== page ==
Cobourg's parks and recreation are thriving
The big news of 2012, as far as Cobourg Mayor Gil Brocanier is concerned, was the fact that it was the 175th anniversary of the founding of the town.
Commemorative activities were planned by a number of groups throughout that banner year, Brocanier said in a year-end interview.
"All of them proved to be very successful so, as a result of that, we are publishing a book to commemorate the year and recognize all the events that took place."
One lasting reminder of the town's heritage will be the Sifton-Cook Heritage Centre, located in an old limestone barracks thought to date back to the War of 1812. After about a decade of work by dedicated volunteers, it finally opened its doors in June.
Much of the other important news from Cobourg also had to do with culture and recreation, Brocanier said.
"There was the Parks Master Plan and Waterfront Concept — and I stress the 'concept' part," he said.
"I think the parks part of the study was well received. I haven't heard many negatives about it.
"There were some negatives about the concept, which will be adjusted. I have given some feedback to the consultant. The steering committee had an opportunity to give their feedback, and we will soon have an open house with display boards so members of the public can drop in, review some of he changes proposed, and ask questions. I am looking forward to that."
At the last meeting he attended, Brocanier said, he did hear a lot of angry opposition to some aspects.
"But what I heard is what I heard 25 years ago, when we first proposed a waterfront plan — when we had coal piles and oil tanks. We were looking 25 years into the future. We had to think about what the needs were going to be, to end up with this jewel we have now."
They polished the jewel that is Victoria Park this year with the planting of 200 trees and the banning of barbecues, and Brocanier hears a lot of happy comments about the latter.
"People seem to think it was a great move forward in terms of having a little more control over what's taking place, and I feel much better personally from a safety perspective. My wife and I would go for a walk and see barbecues on blankets, and kids playing soccer running in and around them," he said.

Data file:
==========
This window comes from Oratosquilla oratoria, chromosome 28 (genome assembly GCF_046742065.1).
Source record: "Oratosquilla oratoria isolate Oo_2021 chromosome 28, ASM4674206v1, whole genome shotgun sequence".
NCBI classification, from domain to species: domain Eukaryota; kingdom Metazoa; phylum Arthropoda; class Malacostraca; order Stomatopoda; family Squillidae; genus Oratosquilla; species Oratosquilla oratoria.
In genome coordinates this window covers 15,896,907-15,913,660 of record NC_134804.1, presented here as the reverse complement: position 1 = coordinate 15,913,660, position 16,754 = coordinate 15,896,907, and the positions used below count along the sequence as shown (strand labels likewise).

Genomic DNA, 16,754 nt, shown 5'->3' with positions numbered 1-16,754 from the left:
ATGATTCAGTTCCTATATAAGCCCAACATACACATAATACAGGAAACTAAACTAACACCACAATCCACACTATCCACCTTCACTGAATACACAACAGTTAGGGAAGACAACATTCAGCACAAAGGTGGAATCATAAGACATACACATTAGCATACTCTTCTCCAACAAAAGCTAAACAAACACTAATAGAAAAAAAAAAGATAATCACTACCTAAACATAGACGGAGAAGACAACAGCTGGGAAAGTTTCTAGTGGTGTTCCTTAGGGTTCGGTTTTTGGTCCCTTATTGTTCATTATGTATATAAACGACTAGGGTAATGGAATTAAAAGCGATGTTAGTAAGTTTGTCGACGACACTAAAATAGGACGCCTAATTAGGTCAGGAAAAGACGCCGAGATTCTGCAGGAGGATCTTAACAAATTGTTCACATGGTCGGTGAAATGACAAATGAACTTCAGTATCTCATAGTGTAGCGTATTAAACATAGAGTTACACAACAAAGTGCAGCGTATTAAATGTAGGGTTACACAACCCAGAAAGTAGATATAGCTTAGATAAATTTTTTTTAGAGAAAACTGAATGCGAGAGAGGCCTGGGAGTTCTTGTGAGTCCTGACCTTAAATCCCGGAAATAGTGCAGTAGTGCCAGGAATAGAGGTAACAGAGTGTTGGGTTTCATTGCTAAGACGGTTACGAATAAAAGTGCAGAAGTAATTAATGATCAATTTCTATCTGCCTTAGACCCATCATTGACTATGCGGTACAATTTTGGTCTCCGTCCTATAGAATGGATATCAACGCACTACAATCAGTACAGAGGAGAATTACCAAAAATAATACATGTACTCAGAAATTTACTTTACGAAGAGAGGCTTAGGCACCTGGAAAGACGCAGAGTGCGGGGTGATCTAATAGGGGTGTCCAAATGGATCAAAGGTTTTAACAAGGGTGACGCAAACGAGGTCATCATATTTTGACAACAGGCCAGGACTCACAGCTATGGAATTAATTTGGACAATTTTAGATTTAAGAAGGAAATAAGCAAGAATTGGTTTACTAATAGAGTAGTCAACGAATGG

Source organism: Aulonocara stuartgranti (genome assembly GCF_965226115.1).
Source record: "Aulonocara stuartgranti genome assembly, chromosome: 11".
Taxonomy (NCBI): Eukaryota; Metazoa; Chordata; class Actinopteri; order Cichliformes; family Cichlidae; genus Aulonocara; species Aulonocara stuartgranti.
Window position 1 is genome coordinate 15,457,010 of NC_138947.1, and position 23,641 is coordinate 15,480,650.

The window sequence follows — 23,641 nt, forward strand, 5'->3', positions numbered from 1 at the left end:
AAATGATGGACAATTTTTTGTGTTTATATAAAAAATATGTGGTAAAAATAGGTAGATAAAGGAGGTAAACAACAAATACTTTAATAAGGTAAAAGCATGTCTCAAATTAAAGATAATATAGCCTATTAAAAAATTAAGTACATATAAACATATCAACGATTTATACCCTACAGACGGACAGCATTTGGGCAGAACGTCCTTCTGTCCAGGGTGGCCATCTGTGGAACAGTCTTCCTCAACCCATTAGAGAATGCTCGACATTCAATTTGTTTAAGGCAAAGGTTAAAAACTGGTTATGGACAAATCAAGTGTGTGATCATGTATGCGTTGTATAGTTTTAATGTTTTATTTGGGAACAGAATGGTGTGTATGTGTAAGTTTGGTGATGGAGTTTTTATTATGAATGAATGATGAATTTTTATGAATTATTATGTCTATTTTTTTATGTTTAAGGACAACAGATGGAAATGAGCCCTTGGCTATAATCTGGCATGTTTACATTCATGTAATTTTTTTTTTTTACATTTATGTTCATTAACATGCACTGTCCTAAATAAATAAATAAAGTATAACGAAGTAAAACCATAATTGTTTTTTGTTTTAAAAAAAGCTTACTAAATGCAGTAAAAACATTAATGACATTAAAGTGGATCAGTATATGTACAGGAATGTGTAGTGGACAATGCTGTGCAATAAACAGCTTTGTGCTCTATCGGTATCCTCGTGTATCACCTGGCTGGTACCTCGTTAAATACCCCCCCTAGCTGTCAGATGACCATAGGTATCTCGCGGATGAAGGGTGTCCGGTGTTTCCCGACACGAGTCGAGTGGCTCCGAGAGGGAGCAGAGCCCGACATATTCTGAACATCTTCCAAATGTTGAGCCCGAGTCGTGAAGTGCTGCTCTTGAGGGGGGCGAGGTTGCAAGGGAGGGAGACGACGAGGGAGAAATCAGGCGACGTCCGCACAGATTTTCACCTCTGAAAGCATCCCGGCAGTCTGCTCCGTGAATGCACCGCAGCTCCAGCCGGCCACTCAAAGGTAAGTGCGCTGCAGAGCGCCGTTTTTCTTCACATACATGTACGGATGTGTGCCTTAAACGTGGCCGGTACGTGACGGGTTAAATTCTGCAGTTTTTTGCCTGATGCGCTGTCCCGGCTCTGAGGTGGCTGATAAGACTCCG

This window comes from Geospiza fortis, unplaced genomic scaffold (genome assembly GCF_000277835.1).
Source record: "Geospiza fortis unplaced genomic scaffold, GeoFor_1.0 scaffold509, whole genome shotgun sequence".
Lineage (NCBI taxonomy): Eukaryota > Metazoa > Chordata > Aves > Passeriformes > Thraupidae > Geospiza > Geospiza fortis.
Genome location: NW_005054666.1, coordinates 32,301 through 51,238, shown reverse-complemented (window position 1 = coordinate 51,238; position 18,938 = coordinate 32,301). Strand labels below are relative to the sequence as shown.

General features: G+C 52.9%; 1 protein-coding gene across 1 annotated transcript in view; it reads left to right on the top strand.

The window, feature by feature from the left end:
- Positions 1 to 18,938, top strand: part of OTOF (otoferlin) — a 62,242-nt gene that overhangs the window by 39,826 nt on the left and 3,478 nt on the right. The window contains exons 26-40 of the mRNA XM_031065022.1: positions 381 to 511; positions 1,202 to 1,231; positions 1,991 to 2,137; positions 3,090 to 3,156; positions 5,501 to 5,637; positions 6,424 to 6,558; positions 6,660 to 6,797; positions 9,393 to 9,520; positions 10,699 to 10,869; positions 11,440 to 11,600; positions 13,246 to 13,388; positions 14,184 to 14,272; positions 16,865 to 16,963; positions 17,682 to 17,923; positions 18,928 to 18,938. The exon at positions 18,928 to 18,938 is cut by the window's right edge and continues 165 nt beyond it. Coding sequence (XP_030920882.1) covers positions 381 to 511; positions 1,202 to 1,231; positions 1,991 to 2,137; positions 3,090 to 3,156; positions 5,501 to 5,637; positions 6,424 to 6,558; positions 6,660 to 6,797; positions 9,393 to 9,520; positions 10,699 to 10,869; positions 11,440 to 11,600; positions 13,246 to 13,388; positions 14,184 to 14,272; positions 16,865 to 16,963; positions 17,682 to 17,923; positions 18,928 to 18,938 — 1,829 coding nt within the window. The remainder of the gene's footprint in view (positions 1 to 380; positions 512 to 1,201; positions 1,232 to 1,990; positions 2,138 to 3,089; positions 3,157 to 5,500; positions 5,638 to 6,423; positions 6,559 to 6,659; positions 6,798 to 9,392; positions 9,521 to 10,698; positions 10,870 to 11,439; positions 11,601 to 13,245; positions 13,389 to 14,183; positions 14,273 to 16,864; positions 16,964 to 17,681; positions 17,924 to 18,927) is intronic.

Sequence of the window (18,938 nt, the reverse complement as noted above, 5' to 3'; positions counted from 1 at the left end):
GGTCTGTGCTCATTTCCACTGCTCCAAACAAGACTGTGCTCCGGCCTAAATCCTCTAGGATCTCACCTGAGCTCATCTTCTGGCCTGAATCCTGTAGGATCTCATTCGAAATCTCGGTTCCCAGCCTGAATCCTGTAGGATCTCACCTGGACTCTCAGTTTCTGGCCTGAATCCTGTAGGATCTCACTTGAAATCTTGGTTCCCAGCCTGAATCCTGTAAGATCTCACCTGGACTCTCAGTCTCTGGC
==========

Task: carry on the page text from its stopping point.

"West Northumberland Curling Club is going gangbusters. Their membership continues to grow by leaps and bounds. It's turned out to be a fine facility, and the great news is that it's all done with volunteer work," Brocanier said.
"I know they really feel that the ice is as good as any ice in any curling facility anywhere, and that's because we have a high-tech refrigeration unit that controls ice temperature to a very, very fine degree."
Almost any time during the summer season, you can walk west of the marina and see a thriving youth-paddling club. About 65 kids participated last year in their canoes, kayaks and paddle boards.
As for seniors, he said, "The Cobourg and District Seniors Association continues to grow gangbusters. They have gone from 480 members at the end of 2011 to up to 800, if everyone renews their memberships at the end of the year."
The Cobourg Community Centre walking track is an asset for everyone in the community to improve his or her health, although seniors seem to have the most time to use it. Brocanier tries to use it a few times a week himself, and he is always seeing both regulars and new users. He has even seen wheelchair users on the track.
"At the Community Centre, we had two really big, successful events: the Blue Rodeo concert, which was more a cultural event, and the Marlies game, a great sports event," he said, referring to October's pre-season game that saw the Toronto Marlies taking on the Hamilton Bulldogs.
"Both were sold out and raised a lot of money for the Community Centre, and put Cobourg on the map," he stated.
"The good thing is, there were so many people from out of town who came and saw the Community Centre for the first time. Everyone said they were blown away with the facility we have in Cobourg.
"Even (Toronto Maple Leafs general manager) Brian Burke wrote a letter to the (Northumberland Today) editor to say what a wonderful venue it was. When you have the manager of a professional hockey team telling you you have a great venue, you know you have one."